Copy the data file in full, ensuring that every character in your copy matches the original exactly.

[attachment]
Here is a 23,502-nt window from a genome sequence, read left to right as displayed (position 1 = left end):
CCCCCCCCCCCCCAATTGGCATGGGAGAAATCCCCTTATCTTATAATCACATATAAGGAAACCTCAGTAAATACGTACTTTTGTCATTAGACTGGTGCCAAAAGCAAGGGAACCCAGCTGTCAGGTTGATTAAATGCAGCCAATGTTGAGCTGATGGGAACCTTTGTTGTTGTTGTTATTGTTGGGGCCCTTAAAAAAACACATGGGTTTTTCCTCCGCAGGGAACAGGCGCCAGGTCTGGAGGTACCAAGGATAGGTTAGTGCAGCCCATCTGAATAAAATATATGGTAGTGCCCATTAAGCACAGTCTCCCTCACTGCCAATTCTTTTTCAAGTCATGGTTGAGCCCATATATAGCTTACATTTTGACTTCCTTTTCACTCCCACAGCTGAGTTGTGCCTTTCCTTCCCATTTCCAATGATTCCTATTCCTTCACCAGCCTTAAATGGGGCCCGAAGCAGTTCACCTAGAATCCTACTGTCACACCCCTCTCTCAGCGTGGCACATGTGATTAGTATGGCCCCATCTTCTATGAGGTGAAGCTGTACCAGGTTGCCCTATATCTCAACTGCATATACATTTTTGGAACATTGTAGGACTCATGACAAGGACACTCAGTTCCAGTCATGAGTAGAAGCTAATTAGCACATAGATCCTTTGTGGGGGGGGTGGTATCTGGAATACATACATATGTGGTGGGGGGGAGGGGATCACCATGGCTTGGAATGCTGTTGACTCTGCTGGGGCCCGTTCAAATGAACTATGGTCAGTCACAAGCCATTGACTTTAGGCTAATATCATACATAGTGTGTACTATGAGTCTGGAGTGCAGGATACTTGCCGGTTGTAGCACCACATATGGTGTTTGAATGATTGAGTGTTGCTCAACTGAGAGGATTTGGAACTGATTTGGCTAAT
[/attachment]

Here is a 23,502-nt window from a genome sequence, read left to right as displayed (position 1 = left end):
CCCCCCCCCCCCCAATTGGCATGGGAGAAATCCCCTTATCTTATAATCACATATAAGGAAACCTCAGTAAATACGTACTTTTGTCATTAGACTGGTGCCAAAAGCAAGGGAACCCAGCTGTCAGGTTGATTAAATGCAGCCAATGTTGAGCTGATGGGAACCTTTGTTGTTGTTGTTATTGTTGGGGCCCTTAAAAAAACACATGGGTTTTTCCTCCGCAGGGAACAGGCGCCAGGTCTGGAGGTACCAAGGATAGGTTAGTGCAGCCCATCTGAATAAAATATATGGTAGTGCCCATTAAGCACAGTCTCCCTCACTGCCAATTCTTTTTCAAGTCATGGTTGAGCCCATATATAGCTTACATTTTGACTTCCTTTTCACTCCCACAGCTGAGTTGTGCCTTTCCTTCCCATTTCCAATGATTCCTATTCCTTCACCAGCCTTAAATGGGGCCCGAAGCAGTTCACCTAGAATCCTACTGTCACACCCCTCTCTCAGCGTGGCACATGTGATTAGTATGGCCCCATCTTCTATGAGGTGAAGCTGTACCAGGTTGCCCTATATCTCAACTGCATATACATTTTTGGAACATTGTAGGACTCATGACAAGGACACTCAGTTCCAGTCATGAGTAGAAGCTAATTAGCACATAGATCCTTTGTGGGGGGGGTGGTATCTGGAATACATACATATGTGGTGGGGGGGAGGGGATCACCATGGCTTGGAATGCTGTTGACTCTGCTGGGGCCCGTTCAAATGAACTATGGTCAGTCACAAGCCATTGACTTTAGGCTAATATCATACATAGTGTGTACTATGAGTCTGGAGTGCAGGATACTTGCCGGTTGTAGCACCACATATGGTGTTTGAATGATTGAGTGTTGCTCAACTGAGAGGATTTGGAACTGATTTGGCTAAT